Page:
By John ~ October 30th, 2009.
The marketing struggle for producers of high-end wines has been well-documented, especially the so-called “dead-zone” of $50+ in California and $30+ in Washington State. What has not been discussed as much is the opportunity that this glut of higher-end wines provides for the wine consumer.
Let’s face it; wineries will do almost anything before dropping the price on their wines. They’ll keep them in the warehouse hoping for market improvement, hold back new releases until old inventory is cleared, even make special deals with their distributors as long as the retail price is not lowered; because once you’ve dropped a $50 retail price tag down into the $30’s, that brand will probably never have a $50 image again in the marketplace.
Some wineries have the financial capacity to stay firm on price, but many others do not. If cash flow is tight and they need cash to keep their commitments to their growers on the current vintage, they may not have a choice other than to lower their prices to move inventory and generate cash flow. On the other hand, wineries with a “cash cow” value label, their own vineyards, and/or no debt may be able to ride out the downturn.
I’m seeing some incredible savings on really good wines through the major online retailers and through some brick-and-mortar retailers. Some examples:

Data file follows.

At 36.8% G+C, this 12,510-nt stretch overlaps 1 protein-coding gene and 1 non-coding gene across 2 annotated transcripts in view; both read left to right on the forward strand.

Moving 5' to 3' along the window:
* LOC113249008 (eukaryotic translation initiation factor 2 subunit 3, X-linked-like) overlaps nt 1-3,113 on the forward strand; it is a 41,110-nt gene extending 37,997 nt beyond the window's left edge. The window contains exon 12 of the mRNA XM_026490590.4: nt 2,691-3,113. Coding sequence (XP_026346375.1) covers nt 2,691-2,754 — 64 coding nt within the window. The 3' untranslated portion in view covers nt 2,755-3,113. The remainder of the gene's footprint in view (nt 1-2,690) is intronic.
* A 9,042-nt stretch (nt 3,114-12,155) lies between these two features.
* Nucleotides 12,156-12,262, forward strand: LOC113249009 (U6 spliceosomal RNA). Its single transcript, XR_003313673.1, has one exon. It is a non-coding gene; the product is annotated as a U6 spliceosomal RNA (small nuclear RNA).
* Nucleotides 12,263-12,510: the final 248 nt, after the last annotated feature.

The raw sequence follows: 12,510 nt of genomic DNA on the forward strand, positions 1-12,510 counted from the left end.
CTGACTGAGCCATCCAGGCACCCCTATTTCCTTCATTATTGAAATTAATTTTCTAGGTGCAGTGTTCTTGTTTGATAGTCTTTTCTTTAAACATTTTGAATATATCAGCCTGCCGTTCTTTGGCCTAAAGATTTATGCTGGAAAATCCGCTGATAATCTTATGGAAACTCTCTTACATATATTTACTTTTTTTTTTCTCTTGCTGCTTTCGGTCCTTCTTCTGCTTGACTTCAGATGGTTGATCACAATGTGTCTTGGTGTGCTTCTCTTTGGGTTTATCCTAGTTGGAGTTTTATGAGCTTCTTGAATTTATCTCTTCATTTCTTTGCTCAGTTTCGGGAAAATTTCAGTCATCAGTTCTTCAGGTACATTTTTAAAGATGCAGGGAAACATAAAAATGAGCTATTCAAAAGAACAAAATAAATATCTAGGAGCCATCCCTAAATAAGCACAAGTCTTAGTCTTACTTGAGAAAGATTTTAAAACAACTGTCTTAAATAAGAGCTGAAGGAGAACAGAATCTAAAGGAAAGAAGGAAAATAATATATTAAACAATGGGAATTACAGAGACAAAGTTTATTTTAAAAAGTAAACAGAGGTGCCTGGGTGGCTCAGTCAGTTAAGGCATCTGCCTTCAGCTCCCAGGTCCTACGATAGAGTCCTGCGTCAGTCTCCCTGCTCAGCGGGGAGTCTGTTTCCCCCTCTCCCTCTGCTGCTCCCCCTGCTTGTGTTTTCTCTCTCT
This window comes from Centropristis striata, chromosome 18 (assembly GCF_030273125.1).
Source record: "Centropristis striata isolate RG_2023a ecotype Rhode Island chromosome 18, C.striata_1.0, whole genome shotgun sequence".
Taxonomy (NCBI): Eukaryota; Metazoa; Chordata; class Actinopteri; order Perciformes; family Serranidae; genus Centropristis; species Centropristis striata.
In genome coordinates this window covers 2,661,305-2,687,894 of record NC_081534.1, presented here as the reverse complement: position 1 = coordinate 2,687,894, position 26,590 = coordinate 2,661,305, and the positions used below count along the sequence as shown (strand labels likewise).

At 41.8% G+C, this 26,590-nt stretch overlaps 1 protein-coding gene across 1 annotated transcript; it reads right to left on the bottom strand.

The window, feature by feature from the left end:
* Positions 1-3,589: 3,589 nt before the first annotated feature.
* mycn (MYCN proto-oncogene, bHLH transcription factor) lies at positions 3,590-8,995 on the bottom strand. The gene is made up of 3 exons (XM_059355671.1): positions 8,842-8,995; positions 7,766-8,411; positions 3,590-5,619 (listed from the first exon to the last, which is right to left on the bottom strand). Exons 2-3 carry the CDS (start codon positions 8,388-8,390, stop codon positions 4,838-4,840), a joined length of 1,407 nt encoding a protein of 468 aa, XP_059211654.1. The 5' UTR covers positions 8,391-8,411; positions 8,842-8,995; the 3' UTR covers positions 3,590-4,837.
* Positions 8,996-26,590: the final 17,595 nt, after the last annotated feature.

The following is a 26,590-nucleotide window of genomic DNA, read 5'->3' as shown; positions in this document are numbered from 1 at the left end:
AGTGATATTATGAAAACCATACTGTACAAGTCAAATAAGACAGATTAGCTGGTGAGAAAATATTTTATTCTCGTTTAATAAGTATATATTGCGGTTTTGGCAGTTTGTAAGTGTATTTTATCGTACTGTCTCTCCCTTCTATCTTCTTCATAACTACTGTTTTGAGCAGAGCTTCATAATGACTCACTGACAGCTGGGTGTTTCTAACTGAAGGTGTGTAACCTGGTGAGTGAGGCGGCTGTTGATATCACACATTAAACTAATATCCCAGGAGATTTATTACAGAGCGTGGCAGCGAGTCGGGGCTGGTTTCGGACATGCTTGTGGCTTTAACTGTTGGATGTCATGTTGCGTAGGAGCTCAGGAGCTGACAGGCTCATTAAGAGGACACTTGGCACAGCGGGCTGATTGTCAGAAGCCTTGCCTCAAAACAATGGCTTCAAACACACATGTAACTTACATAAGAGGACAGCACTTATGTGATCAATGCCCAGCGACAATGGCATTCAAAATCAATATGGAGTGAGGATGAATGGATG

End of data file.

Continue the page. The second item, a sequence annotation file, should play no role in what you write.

- I tasted a good $60 white wine last week that is now being wholesaled to offer at $25 retail.
- I saw a $50 Cab that made a Top 100 list now being offered at $24.99.
- I saw a 2006 “Special Selection” Cab, originally $160, now $99 online.
And the list goes on and on. It’ll be interesting to hear about the “post-offs” (specials) from distributors coming out for November.
While some of the higher-end wineries here in Washington State are feeling the pinch, it doesn’t appear that the bleeding is as bad as in California where prices have been traditionally much higher. In fact, a recent report by Wine Opinions, released at the Wine Industry Financial Symposium in Napa, noted that Washington wines are the leading alternative to premium Cabernet Sauvignon from Napa.
While the statistics say that the typical wine consumer is trading down from a $20 bottle of wine to a $15 bottle, or from a $10 bottle to a $7 bottle, I believe that the best deals are going to be in the really good higher-end wines that I could rarely afford before, that I can now snap up for 50 percent off by the case and put away. These are the kinds of wines that can benefit from some cellaring and still be good 10 years from now.
My suggestion is to make a list of some of the wines you’ve dreamed of owning, scan Wine-Searcher.com regularly, or keep in touch with your favorite local retailer and tell him what you are looking for, and be ready to buy when the price is right for your pocketbook. It’s still a buyer’s market, and it may get even better.
Filed under: American Wine, General Wine Information